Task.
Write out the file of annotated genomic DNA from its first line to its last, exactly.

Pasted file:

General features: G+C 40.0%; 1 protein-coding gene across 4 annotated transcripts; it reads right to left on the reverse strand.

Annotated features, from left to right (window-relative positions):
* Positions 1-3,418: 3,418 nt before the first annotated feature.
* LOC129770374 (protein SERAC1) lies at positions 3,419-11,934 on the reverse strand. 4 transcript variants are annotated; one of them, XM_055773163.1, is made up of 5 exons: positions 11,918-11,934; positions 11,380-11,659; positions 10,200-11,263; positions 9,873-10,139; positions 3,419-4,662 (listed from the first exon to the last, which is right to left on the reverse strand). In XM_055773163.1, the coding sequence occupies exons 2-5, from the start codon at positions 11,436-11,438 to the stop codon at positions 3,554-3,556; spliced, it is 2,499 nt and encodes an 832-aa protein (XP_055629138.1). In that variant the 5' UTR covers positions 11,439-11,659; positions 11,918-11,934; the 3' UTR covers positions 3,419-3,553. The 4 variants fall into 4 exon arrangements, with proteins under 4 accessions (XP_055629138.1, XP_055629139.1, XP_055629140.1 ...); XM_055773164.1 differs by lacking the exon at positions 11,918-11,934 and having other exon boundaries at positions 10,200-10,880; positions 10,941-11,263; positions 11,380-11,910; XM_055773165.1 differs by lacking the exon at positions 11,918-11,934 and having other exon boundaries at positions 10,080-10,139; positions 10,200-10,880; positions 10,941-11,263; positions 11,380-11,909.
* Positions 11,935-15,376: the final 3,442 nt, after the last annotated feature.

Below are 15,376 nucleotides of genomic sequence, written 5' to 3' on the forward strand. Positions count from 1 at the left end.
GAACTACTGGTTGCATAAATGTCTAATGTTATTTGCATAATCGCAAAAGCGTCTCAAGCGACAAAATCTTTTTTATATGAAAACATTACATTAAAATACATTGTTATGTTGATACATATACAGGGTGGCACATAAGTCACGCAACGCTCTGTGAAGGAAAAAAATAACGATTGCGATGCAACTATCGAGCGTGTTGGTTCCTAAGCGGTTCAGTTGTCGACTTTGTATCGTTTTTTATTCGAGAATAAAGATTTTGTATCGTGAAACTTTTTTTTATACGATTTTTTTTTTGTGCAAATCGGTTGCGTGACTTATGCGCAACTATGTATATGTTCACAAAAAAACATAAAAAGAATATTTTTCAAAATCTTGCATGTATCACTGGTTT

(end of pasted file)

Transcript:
General features: G+C 40.0%; 1 protein-coding gene across 4 annotated transcripts; it reads right to left on the reverse strand.

Annotated features, from left to right (window-relative positions):
* Positions 1-3,418: 3,418 nt before the first annotated feature.
* LOC129770374 (protein SERAC1) lies at positions 3,419-11,934 on the reverse strand. 4 transcript variants are annotated; one of them, XM_055773163.1, is made up of 5 exons: positions 11,918-11,934; positions 11,380-11,659; positions 10,200-11,263; positions 9,873-10,139; positions 3,419-4,662 (listed from the first exon to the last, which is right to left on the reverse strand). In XM_055773163.1, the coding sequence occupies exons 2-5, from the start codon at positions 11,436-11,438 to the stop codon at positions 3,554-3,556; spliced, it is 2,499 nt and encodes an 832-aa protein (XP_055629138.1). In that variant the 5' UTR covers positions 11,439-11,659; positions 11,918-11,934; the 3' UTR covers positions 3,419-3,553. The 4 variants fall into 4 exon arrangements, with proteins under 4 accessions (XP_055629138.1, XP_055629139.1, XP_055629140.1 ...); XM_055773164.1 differs by lacking the exon at positions 11,918-11,934 and having other exon boundaries at positions 10,200-10,880; positions 10,941-11,263; positions 11,380-11,910; XM_055773165.1 differs by lacking the exon at positions 11,918-11,934 and having other exon boundaries at positions 10,080-10,139; positions 10,200-10,880; positions 10,941-11,263; positions 11,380-11,909.
* Positions 11,935-15,376: the final 3,442 nt, after the last annotated feature.

Below are 15,376 nucleotides of genomic sequence, written 5' to 3' on the forward strand. Positions count from 1 at the left end.
GAACTACTGGTTGCATAAATGTCTAATGTTATTTGCATAATCGCAAAAGCGTCTCAAGCGACAAAATCTTTTTTATATGAAAACATTACATTAAAATACATTGTTATGTTGATACATATACAGGGTGGCACATAAGTCACGCAACGCTCTGTGAAGGAAAAAAATAACGATTGCGATGCAACTATCGAGCGTGTTGGTTCCTAAGCGGTTCAGTTGTCGACTTTGTATCGTTTTTTATTCGAGAATAAAGATTTTGTATCGTGAAACTTTTTTTTATACGATTTTTTTTTTGTGCAAATCGGTTGCGTGACTTATGCGCAACTATGTATATGTTCACAAAAAAACATAAAAAGAATATTTTTCAAAATCTTGCATGTATCACTGGTTT